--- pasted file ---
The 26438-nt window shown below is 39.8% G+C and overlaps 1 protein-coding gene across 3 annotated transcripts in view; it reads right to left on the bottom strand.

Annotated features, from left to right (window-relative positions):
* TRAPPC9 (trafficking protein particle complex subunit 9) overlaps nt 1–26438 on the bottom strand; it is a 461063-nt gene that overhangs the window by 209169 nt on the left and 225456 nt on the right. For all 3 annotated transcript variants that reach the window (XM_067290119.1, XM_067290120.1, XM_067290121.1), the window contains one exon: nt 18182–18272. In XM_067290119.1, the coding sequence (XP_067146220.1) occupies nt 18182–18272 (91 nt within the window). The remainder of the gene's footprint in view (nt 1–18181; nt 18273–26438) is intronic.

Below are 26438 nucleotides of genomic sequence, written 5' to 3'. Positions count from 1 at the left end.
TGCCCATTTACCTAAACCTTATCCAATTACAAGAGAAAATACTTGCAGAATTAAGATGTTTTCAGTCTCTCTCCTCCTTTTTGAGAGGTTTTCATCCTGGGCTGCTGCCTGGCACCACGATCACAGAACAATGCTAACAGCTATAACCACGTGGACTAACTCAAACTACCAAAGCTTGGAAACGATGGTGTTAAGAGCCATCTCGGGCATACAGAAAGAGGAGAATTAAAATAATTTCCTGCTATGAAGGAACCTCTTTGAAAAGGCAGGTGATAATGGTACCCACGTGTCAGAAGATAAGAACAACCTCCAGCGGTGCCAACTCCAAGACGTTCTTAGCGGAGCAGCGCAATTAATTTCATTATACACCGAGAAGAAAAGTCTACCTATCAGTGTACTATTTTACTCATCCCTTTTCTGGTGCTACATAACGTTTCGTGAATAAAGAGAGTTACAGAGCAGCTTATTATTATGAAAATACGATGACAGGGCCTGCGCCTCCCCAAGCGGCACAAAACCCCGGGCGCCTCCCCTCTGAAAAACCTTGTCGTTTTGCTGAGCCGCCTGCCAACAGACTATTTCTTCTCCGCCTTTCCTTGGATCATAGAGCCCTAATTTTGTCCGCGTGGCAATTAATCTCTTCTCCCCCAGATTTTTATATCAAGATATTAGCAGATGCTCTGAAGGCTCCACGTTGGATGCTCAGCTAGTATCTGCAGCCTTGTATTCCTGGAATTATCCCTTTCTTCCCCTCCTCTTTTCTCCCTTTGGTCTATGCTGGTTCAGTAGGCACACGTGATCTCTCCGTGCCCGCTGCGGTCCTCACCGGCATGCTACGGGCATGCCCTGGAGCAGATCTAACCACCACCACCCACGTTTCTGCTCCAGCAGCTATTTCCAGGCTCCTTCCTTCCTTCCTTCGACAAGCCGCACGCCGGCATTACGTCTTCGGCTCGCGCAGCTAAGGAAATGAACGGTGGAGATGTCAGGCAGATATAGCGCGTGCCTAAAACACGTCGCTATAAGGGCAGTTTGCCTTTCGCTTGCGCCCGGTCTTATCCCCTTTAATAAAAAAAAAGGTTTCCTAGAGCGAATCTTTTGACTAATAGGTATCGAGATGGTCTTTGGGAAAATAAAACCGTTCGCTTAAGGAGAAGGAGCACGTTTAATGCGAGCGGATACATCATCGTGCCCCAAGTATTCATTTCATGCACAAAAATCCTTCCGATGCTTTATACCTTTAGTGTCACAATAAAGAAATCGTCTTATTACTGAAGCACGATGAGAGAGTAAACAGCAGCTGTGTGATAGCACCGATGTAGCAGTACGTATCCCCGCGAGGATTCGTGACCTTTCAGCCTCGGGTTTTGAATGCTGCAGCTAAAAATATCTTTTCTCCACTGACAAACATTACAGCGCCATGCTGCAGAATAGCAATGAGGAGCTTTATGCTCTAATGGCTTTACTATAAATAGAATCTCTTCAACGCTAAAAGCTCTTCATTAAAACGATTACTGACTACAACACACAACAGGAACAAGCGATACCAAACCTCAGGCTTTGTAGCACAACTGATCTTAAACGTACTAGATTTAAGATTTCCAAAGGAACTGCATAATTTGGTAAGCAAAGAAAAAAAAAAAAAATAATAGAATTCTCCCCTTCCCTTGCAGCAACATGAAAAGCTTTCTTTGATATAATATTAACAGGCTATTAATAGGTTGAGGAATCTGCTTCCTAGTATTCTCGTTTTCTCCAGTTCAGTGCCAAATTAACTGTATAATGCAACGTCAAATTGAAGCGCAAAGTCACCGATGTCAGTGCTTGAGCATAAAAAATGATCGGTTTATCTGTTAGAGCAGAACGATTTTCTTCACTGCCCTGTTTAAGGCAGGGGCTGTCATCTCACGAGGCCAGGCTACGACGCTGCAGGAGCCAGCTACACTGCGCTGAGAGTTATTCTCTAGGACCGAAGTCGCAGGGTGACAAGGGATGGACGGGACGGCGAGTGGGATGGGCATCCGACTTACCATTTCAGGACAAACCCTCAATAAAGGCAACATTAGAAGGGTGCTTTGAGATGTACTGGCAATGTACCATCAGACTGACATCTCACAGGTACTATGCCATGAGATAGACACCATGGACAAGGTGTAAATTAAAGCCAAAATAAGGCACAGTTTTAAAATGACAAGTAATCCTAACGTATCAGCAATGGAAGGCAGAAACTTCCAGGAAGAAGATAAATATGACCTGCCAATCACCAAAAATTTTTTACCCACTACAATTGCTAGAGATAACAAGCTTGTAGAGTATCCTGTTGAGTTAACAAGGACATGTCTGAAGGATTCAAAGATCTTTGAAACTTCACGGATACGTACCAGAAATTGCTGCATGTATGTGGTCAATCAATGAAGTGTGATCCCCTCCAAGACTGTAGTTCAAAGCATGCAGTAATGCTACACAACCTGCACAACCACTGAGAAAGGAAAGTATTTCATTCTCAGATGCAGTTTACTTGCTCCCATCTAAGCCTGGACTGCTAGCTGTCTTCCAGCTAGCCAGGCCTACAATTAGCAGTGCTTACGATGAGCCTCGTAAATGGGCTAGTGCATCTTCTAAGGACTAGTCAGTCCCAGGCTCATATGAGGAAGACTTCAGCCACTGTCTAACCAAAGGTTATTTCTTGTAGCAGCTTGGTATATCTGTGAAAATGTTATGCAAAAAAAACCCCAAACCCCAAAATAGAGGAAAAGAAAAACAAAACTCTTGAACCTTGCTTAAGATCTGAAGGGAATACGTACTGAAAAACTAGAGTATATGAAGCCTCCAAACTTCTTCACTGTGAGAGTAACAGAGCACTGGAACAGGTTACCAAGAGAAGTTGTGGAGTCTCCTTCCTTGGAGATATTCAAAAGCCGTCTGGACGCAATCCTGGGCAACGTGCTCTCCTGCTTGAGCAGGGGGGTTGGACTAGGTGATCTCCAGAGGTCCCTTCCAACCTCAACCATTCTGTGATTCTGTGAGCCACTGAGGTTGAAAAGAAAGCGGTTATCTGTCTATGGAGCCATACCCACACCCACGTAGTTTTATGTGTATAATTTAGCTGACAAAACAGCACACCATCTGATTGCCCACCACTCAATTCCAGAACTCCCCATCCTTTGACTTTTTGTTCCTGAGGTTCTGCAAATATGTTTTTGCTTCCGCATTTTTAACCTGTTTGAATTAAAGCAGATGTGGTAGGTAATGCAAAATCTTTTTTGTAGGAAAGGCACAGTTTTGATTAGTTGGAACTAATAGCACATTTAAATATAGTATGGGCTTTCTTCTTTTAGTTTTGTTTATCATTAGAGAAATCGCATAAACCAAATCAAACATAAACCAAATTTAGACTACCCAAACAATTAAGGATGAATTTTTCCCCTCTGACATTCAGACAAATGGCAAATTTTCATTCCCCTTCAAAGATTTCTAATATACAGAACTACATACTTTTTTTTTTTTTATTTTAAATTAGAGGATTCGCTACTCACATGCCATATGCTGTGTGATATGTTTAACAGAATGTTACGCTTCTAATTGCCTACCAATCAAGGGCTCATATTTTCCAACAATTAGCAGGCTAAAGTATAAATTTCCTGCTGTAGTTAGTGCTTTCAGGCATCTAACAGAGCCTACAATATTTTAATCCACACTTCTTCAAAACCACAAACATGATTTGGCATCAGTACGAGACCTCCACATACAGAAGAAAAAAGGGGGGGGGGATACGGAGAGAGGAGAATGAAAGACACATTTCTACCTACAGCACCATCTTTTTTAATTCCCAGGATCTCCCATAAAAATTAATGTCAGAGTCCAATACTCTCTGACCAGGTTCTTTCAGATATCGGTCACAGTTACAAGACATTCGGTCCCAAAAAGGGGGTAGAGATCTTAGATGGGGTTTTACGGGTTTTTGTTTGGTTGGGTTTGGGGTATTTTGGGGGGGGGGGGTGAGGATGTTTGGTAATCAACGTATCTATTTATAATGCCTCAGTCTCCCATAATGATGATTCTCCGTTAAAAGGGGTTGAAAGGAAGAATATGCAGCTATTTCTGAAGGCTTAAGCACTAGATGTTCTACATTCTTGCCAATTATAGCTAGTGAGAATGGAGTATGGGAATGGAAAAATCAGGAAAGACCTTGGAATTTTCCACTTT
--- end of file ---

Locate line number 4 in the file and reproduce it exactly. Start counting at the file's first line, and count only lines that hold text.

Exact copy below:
Below are 26438 nucleotides of genomic sequence, written 5' to 3'. Positions count from 1 at the left end.